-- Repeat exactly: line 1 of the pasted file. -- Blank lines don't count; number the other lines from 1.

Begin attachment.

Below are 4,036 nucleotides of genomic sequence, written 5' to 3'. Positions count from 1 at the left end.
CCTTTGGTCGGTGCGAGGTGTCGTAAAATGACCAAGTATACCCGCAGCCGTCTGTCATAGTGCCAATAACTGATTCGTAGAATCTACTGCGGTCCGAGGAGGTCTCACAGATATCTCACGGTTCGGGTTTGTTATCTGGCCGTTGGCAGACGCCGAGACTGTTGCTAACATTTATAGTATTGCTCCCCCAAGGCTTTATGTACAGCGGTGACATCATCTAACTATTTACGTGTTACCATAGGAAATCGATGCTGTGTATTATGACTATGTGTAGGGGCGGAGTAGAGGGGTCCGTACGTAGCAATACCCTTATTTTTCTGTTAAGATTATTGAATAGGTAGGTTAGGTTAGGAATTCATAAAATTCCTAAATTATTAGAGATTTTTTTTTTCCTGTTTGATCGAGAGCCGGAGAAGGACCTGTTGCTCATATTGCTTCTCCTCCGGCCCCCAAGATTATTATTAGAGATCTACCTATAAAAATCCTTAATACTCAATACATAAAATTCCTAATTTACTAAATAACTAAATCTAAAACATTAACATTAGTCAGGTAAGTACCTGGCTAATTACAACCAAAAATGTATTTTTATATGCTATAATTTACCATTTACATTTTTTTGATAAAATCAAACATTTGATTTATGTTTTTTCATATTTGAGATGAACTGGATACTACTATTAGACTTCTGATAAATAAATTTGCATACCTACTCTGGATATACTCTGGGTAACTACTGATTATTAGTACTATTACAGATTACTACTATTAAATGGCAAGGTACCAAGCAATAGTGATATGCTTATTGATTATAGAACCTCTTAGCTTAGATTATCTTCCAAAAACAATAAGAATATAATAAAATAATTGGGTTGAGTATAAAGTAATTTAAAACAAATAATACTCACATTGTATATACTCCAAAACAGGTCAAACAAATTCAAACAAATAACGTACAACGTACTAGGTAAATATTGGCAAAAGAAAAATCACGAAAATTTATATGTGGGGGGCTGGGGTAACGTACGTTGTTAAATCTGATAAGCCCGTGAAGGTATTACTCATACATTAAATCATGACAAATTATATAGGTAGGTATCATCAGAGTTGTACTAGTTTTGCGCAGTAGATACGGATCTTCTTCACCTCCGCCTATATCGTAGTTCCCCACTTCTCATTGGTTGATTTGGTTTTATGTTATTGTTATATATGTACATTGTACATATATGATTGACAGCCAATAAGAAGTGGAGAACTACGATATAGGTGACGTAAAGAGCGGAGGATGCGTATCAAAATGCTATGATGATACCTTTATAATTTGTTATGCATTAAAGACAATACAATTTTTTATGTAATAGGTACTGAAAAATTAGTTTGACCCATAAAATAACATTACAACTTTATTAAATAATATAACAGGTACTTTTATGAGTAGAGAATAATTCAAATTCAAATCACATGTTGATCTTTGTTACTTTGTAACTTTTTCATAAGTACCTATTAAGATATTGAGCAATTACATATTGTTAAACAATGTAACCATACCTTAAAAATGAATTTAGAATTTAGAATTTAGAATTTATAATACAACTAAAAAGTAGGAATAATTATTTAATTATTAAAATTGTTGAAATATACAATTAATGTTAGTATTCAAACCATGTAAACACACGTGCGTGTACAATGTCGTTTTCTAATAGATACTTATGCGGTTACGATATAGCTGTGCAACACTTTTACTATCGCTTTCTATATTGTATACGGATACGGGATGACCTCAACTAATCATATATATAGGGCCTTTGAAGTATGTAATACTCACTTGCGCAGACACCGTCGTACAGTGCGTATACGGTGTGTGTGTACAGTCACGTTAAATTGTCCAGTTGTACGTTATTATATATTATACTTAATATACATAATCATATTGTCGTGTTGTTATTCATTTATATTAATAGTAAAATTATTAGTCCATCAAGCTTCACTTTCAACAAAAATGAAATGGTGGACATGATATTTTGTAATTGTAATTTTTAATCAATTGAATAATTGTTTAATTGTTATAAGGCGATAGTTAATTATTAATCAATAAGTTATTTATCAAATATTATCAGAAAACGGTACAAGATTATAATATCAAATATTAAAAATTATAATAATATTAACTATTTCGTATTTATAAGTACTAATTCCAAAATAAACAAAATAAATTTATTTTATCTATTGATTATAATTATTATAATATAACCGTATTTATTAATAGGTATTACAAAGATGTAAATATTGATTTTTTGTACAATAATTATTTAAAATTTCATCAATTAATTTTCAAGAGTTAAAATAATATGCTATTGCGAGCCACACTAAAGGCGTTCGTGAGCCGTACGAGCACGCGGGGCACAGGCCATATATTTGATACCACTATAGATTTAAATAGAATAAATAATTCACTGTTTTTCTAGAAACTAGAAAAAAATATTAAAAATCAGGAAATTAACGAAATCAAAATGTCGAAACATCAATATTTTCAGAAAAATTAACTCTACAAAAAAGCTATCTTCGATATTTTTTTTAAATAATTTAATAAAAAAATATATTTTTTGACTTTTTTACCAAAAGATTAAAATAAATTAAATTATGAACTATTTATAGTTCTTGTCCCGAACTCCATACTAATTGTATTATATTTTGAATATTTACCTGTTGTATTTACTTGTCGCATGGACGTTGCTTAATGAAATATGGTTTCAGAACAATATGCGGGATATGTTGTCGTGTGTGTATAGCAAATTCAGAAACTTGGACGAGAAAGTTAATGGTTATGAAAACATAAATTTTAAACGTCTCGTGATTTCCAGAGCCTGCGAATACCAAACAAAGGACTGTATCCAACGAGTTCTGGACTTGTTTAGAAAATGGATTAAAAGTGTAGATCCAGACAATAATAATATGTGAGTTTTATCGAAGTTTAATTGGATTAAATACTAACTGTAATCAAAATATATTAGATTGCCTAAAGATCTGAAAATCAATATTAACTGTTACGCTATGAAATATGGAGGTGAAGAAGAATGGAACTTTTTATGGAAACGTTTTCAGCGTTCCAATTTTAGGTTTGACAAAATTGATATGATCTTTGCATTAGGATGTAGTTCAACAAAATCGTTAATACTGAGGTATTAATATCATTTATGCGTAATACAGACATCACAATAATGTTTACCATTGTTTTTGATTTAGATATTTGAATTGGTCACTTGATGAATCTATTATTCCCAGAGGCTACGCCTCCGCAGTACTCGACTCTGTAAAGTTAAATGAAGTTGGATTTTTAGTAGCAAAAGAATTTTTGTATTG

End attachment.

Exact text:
Below are 4,036 nucleotides of genomic sequence, written 5' to 3'. Positions count from 1 at the left end.